Nonverbal communication is a very powerful medium of communication that entails sending and receiving messages through any of the human sense channels, without using language. Messages may occur on a conscious or unconscious level and may be intentional or not, and are usually, though are not limited to visual manifestations. Some forms of nonverbal communication include gestures, body language, facial expressions, eye contact, posture, in addition to body temperature, movement, time and personal space. It is said that nonverbal communication comprises approximately two-thirds of all communication among people and groups.
Whereas verbal language is used in communication of information about external events, nonverbal communication may serve the purpose of establishing and maintaining interpersonal relationships. Specifically, nonverbal behavior in human communication has been identified to serve the following functions:
Haptics, an example of nonverbal communication, involves touch, kissing, high fives, shoulder pats, scratching, back slapping and a lot more manifestations that greatly differ in interpretation across cultures. In the United States, shaking hands is the most appropriate form of greeting when meeting someone for the first time. In Japan, however, touching an acquaintance and shaking his hand would be considered quite rude, therefore, encouraging them to bow to each other in greeting instead.
Chronemics, another example of nonverbal communication, involves the perception of time and how time is used to define identities. How people structure their time and react to time is a potent tool for communication. The speed at which a person speaks, the length of time that someone is willing to listen to somebody, the willingness to wait, and the timing of actions are examples of how time can be perceived differently by individuals and across cultures. Americans, for example, always seem to be in a hurry, rushing someplace to be on time while people from island countries are used to taking their time and are hardly ever in a hurry.
Kinesic communication or kinesics has to do with muscle or body movement such as head nods, facial expressions, hand gestures, and eye contact. These movements are very rich in message content. The body stance or posture of a person can be used to indicate level of interest or involvement as well as attitude toward another person. Gestures such as rolling one’s eyes, hand waves, and shoulder shrugs are largely universal in interpretation while other gestures are very culture-specific. Eye contact and its various aspects such as duration, frequency, pupil dilation, and rate of blinking, are all cues that provide important emotional and social information.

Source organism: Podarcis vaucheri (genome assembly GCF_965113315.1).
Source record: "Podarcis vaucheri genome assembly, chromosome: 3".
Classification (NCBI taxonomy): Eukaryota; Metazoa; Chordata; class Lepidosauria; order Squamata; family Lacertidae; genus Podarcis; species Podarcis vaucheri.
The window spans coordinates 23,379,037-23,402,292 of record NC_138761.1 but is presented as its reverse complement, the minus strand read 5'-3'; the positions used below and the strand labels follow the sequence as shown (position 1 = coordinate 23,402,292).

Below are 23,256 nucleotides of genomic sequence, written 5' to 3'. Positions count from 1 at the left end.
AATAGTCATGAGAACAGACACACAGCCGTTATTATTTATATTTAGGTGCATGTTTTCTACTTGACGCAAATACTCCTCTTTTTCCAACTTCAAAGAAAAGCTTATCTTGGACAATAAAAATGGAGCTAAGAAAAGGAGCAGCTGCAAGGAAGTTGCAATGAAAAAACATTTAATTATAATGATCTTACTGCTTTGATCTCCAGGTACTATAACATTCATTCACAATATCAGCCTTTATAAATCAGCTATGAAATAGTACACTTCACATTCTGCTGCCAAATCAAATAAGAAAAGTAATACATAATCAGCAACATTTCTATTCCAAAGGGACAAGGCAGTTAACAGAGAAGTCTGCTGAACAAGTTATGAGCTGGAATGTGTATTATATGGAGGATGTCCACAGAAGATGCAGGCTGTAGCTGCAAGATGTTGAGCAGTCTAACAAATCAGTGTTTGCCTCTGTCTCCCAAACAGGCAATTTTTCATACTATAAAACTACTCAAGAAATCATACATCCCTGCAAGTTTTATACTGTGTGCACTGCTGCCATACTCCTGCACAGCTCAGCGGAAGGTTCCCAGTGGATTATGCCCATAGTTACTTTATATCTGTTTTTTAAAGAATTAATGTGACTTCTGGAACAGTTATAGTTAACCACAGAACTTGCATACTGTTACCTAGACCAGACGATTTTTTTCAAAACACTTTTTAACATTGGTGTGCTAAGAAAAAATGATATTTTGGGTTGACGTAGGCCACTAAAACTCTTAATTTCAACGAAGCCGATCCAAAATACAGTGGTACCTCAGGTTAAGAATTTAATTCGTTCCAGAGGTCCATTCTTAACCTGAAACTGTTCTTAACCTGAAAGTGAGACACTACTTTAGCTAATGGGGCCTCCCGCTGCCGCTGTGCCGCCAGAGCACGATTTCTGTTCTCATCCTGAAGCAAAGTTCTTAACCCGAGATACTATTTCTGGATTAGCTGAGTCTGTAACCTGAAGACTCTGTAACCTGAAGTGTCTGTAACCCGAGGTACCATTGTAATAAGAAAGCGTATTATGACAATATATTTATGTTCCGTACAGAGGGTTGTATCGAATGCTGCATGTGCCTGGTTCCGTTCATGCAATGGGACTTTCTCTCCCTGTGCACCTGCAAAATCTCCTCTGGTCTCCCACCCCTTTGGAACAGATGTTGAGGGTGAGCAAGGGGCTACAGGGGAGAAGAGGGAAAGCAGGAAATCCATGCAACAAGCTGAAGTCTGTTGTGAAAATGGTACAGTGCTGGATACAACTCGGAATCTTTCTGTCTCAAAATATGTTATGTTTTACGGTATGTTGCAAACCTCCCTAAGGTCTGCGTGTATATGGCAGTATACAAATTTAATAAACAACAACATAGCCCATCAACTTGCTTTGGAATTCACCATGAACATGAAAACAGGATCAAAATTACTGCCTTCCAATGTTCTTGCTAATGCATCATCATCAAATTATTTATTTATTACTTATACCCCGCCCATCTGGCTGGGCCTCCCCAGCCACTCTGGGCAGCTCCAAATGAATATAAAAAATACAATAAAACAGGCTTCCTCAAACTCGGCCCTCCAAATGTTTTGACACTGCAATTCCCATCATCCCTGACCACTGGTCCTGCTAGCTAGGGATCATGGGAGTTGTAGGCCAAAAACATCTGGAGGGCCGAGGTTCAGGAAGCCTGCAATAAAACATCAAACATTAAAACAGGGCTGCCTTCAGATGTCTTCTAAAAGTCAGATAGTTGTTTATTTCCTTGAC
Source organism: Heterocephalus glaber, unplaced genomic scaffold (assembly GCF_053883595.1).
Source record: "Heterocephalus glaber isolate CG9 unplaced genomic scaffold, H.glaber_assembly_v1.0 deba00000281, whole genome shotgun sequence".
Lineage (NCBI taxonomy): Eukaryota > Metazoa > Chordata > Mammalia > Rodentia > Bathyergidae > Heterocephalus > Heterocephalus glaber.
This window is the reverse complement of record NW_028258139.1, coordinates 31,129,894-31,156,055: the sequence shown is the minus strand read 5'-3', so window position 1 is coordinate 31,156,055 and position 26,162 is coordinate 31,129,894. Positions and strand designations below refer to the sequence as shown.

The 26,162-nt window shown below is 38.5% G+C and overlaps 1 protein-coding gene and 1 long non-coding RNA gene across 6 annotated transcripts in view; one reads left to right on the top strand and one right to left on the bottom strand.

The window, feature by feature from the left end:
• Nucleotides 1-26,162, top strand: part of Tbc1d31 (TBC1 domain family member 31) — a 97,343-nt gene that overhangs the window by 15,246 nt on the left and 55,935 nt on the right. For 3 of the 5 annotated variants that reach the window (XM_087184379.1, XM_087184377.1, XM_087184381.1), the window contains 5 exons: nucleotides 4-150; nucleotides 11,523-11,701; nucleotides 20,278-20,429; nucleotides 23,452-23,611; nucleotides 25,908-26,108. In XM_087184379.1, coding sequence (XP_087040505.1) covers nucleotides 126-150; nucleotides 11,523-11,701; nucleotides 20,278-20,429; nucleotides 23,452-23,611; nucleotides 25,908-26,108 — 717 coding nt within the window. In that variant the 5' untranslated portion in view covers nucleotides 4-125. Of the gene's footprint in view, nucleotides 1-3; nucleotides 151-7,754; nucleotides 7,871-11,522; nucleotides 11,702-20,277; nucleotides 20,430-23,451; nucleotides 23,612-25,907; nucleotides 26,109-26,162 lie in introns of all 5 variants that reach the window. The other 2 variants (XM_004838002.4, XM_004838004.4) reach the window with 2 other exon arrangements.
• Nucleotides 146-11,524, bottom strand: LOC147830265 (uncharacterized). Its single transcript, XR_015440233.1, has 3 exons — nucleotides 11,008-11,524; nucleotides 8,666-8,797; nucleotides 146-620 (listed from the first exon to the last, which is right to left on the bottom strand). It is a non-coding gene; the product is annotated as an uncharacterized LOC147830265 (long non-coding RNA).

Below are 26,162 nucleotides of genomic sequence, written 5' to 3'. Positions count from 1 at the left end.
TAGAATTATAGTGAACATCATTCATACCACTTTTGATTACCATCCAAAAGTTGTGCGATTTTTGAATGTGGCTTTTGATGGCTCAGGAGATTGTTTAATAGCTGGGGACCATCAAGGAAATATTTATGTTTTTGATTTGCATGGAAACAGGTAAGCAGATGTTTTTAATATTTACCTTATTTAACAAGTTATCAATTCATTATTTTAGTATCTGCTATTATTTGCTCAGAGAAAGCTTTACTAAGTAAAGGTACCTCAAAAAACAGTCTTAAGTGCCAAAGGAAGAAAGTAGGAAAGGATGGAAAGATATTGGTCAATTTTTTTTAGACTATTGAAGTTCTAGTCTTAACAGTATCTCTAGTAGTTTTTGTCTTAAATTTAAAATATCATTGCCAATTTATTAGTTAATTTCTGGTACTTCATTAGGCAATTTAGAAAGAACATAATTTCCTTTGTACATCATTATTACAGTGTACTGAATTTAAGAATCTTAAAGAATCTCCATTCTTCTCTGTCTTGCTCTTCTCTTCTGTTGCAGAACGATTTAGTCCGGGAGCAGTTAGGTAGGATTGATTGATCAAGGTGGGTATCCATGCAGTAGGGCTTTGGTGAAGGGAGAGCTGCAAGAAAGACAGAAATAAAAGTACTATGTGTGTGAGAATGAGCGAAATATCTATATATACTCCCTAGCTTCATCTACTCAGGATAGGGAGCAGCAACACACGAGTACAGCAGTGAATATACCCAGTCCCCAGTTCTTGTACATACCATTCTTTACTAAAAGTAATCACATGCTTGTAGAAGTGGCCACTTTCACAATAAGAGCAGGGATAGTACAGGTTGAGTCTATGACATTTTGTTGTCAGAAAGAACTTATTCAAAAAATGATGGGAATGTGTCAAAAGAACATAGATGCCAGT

Proxemics involves relationships of space, distance, territory, and duration in addition to how people perceive and use the physical space around them. Again, interpretations of these vary from culture to culture. Personal space for the American covers two feet around the person while for the Latin American, standing one foot away from another person is quite comfortable and touching or tapping strangers on the shoulder is quite common, something that Americans would find quite offensive and consider an intrusion.
Paralanguage, though a vocal means of communication, does not include words and is therefore still considered part of nonverbal communication. Included in paralanguage are murmurs, gasps, sighs, and even voice quality, pitch and intonation.
Other examples of nonverbal communication include artifacts, such as hairstyle, clothing, even architecture and environment where the communication takes place. Written texts also have nonverbal aspects such as spatial arrangement of words and handwriting style.
Gender differences are also observed in the use and interpretation of nonverbal communication. It has been documented that females are more adept than males at encoding and decoding nonverbal cues, when people are telling the truth. When people are telling a lie, however, men are more efficient at interpreting nonverbal cues and detecting the lie. A possible explanation for this gender difference is the division of labor that society has exercised on the two sexes.
Just as verbal communication is learned in the context of one’s society, so is nonverbal behavior. Patterns of nonverbal communication and behavior are culturally defined and are part of the arbitrary selection of symbols of the culture. Every culture has a distinct way of communicating nonverbally and these patterns of nonverbal behavior need to be learned as one enters a new culture.
Learning nonverbal cues, however, can be quite problematic, as the same symbol may mean different things in different cultures while opposing signals may in fact mean the same thing in varying cultures. Having different and sometimes even opposing meanings can be quite confusing and even frustrating for some people. As an example, an American businessman conducting meetings in an island country, would probably think it very rude of his hosts for not keeping appointments on the dot while it would not even occur to his hosts to be at the meeting place at the exact time set. Such cultural nuances could often lead to misunderstandings, strained relations and even hostility.
Needless to say, communication is a very complex process, the whole endeavor of which can only be carried out when the individual has a sufficient understanding of the verbal and nonverbal aspects of the culture.
Photo credit: Peter Pearson